Most Haitians do not talk readily about their political views with people they don’t know well. Decades of dictatorship and political repression has made them wary. But on this visit, when people hear that we work with women’s organizations in the Middle East and around the world, they ask, “What’s happening in Egypt?”
We start a conversation about people rising up against dictatorship and they smile. “Just like here,” said one old man, nodding knowingly. As we pore over Internet photos of Egyptians marching in the streets, defying the army, defying the police, the young woman I’m with murmurs, “Very encouraging.”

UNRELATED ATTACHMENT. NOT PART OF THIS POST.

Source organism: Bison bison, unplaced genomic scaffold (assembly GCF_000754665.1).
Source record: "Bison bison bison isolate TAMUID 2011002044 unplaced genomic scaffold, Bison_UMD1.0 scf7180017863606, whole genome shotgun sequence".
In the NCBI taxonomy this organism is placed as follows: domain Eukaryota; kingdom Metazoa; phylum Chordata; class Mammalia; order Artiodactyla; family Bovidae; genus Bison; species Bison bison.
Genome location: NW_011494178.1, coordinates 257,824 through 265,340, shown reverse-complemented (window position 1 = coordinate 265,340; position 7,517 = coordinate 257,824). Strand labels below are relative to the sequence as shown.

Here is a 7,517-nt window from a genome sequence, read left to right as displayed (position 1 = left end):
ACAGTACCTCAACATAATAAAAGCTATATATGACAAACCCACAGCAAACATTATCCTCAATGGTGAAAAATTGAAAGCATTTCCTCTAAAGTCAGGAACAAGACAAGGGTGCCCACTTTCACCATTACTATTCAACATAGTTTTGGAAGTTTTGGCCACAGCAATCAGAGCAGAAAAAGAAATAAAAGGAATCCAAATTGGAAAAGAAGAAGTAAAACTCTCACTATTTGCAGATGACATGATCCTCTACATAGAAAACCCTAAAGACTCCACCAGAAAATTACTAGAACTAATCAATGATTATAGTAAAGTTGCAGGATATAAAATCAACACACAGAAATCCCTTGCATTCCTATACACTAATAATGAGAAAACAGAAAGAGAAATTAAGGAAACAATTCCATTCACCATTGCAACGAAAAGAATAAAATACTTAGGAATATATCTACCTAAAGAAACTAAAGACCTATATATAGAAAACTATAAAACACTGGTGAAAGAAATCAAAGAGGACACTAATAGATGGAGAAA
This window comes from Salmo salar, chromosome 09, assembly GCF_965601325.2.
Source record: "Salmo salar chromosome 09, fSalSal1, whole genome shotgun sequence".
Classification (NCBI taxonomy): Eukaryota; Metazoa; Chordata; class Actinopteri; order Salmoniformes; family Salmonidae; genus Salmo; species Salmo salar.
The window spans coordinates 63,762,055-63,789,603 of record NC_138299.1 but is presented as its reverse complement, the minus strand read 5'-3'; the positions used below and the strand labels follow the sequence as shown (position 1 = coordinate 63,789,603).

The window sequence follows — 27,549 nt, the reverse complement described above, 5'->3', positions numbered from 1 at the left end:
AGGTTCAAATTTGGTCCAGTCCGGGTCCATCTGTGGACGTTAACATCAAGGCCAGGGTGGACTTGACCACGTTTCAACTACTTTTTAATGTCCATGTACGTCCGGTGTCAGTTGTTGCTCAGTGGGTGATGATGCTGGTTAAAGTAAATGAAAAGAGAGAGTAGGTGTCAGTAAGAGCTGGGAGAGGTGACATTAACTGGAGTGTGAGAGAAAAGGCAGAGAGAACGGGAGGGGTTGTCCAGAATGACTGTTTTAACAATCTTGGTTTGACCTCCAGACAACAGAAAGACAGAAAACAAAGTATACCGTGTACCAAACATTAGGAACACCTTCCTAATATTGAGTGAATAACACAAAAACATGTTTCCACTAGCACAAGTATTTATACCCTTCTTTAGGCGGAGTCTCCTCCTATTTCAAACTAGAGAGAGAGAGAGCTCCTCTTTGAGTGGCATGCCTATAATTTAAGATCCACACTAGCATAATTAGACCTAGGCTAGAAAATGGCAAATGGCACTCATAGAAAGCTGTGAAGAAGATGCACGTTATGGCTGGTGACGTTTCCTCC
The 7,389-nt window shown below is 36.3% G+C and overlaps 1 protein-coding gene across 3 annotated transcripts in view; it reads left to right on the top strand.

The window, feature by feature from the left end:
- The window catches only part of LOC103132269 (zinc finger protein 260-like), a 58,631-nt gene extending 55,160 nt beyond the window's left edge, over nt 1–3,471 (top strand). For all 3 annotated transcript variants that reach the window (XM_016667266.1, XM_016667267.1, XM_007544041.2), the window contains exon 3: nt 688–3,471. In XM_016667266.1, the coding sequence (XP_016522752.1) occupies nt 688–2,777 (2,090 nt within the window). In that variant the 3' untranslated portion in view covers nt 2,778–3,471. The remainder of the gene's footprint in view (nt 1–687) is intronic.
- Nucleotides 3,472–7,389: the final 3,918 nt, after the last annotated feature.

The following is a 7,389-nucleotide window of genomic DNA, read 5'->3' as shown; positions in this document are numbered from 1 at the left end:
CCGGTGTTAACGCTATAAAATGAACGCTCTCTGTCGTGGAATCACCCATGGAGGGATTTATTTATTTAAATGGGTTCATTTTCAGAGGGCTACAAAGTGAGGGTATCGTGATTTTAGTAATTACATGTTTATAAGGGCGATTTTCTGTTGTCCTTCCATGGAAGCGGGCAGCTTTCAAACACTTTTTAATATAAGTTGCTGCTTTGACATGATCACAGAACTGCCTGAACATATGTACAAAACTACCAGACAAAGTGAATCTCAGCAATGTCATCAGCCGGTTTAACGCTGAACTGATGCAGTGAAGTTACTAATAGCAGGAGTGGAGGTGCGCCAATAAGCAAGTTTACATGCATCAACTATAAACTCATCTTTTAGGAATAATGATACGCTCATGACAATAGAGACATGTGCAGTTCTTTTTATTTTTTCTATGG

A long-time Haitian human rights activist we meet with echoes these thoughts. "If you look at the situation here over the last 30 years, there’s a parallel. Port-au-Prince could become Cairo. The difference is that all of the foreign interference, or international presence, whatever you choose to call it, is keeping people in check. But there is real frustration here, real anger. Port-au-Prince is ripe to become Cairo."